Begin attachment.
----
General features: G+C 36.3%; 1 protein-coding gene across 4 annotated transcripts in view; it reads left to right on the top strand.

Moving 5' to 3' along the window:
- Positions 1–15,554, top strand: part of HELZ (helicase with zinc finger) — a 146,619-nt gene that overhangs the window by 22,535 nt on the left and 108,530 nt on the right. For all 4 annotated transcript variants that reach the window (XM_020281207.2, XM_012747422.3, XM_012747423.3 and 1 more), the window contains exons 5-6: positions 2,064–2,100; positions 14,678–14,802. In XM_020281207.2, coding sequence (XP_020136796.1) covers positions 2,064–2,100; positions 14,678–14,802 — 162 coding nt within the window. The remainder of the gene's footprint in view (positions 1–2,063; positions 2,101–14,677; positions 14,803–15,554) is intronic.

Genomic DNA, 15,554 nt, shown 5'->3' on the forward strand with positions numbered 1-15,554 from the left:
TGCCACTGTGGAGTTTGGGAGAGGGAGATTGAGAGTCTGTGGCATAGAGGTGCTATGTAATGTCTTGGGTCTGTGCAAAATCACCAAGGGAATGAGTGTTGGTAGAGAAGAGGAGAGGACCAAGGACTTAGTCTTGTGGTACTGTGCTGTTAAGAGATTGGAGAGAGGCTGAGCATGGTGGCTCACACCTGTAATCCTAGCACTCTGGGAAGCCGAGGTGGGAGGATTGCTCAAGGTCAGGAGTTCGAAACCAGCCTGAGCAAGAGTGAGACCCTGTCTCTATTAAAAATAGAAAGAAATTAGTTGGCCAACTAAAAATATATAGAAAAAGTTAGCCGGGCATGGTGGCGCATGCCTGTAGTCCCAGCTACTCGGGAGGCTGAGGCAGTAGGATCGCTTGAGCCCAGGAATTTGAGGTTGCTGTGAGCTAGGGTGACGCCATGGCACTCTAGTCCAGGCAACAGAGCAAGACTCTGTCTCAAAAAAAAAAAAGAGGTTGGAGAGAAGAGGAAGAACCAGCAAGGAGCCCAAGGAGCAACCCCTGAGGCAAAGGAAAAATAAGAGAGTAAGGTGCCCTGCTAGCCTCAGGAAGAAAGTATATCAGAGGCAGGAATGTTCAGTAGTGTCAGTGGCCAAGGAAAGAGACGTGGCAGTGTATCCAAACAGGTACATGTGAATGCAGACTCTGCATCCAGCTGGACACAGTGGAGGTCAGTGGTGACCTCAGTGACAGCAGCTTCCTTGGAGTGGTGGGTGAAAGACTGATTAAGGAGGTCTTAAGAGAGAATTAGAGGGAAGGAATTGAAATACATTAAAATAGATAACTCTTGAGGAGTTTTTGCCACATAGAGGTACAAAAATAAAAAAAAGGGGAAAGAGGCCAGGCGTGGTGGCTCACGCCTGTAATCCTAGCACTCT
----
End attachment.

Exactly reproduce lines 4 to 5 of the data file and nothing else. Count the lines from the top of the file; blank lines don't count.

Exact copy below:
Genomic DNA, 15,554 nt, shown 5'->3' on the forward strand with positions numbered 1-15,554 from the left:
TGCCACTGTGGAGTTTGGGAGAGGGAGATTGAGAGTCTGTGGCATAGAGGTGCTATGTAATGTCTTGGGTCTGTGCAAAATCACCAAGGGAATGAGTGTTGGTAGAGAAGAGGAGAGGACCAAGGACTTAGTCTTGTGGTACTGTGCTGTTAAGAGATTGGAGAGAGGCTGAGCATGGTGGCTCACACCTGTAATCCTAGCACTCTGGGAAGCCGAGGTGGGAGGATTGCTCAAGGTCAGGAGTTCGAAACCAGCCTGAGCAAGAGTGAGACCCTGTCTCTATTAAAAATAGAAAGAAATTAGTTGGCCAACTAAAAATATATAGAAAAAGTTAGCCGGGCATGGTGGCGCATGCCTGTAGTCCCAGCTACTCGGGAGGCTGAGGCAGTAGGATCGCTTGAGCCCAGGAATTTGAGGTTGCTGTGAGCTAGGGTGACGCCATGGCACTCTAGTCCAGGCAACAGAGCAAGACTCTGTCTCAAAAAAAAAAAAGAGGTTGGAGAGAAGAGGAAGAACCAGCAAGGAGCCCAAGGAGCAACCCCTGAGGCAAAGGAAAAATAAGAGAGTAAGGTGCCCTGCTAGCCTCAGGAAGAAAGTATATCAGAGGCAGGAATGTTCAGTAGTGTCAGTGGCCAAGGAAAGAGACGTGGCAGTGTATCCAAACAGGTACATGTGAATGCAGACTCTGCATCCAGCTGGACACAGTGGAGGTCAGTGGTGACCTCAGTGACAGCAGCTTCCTTGGAGTGGTGGGTGAAAGACTGATTAAGGAGGTCTTAAGAGAGAATTAGAGGGAAGGAATTGAAATACATTAAAATAGATAACTCTTGAGGAGTTTTTGCCACATAGAGGTACAAAAATAAAAAAAAGGGGAAAGAGGCCAGGCGTGGTGGCTCACGCCTGTAATCCTAGCACTCT